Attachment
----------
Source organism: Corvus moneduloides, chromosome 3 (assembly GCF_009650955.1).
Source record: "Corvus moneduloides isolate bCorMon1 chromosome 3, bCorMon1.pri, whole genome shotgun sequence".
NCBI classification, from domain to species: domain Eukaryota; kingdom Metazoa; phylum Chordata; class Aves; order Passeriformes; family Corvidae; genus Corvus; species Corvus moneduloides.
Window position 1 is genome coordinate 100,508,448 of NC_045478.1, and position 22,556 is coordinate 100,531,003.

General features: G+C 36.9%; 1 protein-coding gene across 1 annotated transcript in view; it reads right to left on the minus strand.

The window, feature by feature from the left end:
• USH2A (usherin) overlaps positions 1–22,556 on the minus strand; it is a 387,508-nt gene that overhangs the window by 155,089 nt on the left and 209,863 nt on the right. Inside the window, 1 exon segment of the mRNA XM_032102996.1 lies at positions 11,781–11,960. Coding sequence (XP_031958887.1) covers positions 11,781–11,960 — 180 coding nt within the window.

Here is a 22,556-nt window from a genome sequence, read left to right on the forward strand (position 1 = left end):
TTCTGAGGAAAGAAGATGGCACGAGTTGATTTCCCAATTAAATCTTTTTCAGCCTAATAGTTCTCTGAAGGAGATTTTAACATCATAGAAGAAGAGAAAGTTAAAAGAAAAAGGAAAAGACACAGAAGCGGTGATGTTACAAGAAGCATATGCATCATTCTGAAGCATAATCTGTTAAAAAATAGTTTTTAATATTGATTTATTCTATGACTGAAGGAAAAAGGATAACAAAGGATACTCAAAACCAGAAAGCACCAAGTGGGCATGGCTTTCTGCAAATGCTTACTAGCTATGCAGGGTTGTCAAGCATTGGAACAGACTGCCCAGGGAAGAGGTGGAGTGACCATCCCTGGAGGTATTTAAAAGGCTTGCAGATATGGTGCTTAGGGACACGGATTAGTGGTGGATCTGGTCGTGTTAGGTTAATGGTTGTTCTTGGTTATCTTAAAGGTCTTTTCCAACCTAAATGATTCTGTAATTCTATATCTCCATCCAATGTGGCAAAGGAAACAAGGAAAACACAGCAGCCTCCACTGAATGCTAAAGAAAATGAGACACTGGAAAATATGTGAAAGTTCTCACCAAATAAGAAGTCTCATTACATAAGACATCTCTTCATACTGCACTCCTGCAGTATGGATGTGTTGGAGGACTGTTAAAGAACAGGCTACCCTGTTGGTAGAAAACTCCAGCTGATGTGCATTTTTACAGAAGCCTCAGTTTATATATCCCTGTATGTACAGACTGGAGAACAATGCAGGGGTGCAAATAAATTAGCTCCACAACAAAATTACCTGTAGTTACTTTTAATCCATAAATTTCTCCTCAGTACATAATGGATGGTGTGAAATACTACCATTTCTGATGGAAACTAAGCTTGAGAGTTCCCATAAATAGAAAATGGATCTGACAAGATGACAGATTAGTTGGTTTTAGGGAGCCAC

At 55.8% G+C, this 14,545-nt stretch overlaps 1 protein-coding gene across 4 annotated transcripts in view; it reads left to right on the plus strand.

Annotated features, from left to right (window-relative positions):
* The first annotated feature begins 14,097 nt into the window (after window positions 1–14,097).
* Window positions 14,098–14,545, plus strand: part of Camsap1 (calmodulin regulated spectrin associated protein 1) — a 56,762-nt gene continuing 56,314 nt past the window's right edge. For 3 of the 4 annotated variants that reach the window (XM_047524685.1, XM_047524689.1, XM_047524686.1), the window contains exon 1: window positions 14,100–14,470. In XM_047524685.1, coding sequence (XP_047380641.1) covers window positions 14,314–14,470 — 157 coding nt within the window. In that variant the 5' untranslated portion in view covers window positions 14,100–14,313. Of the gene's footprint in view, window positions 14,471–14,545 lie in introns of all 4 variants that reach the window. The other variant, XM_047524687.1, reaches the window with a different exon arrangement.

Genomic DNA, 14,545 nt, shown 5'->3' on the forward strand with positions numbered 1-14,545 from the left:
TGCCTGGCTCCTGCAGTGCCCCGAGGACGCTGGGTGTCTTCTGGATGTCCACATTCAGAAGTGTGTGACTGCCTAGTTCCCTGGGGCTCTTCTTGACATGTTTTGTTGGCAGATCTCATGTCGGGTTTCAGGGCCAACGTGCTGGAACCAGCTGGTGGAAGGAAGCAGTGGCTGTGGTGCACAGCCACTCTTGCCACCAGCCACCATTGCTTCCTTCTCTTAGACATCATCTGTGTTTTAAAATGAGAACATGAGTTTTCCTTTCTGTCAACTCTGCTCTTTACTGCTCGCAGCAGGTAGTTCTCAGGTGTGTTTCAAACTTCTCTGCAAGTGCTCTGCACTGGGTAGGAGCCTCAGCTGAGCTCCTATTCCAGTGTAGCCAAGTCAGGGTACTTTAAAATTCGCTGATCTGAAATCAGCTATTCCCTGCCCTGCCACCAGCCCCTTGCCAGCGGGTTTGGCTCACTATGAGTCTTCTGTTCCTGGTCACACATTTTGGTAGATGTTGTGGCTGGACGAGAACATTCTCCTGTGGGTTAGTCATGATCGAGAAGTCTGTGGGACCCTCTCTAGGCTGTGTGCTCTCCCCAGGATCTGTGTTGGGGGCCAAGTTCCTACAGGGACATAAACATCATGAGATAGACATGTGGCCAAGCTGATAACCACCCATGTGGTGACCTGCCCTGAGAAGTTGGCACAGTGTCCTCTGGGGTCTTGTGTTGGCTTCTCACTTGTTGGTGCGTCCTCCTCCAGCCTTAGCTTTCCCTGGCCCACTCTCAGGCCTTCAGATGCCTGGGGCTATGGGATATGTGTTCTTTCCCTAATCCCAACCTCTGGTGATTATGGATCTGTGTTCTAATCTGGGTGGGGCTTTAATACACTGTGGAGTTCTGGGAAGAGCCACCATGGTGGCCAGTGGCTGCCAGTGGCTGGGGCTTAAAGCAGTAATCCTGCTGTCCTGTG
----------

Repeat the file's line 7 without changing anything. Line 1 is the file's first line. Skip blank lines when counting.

• USH2A (usherin) overlaps positions 1–22,556 on the minus strand; it is a 387,508-nt gene that overhangs the window by 155,089 nt on the left and 209,863 nt on the right. Inside the window, 1 exon segment of the mRNA XM_032102996.1 lies at positions 11,781–11,960. Coding sequence (XP_031958887.1) covers positions 11,781–11,960 — 180 coding nt within the window.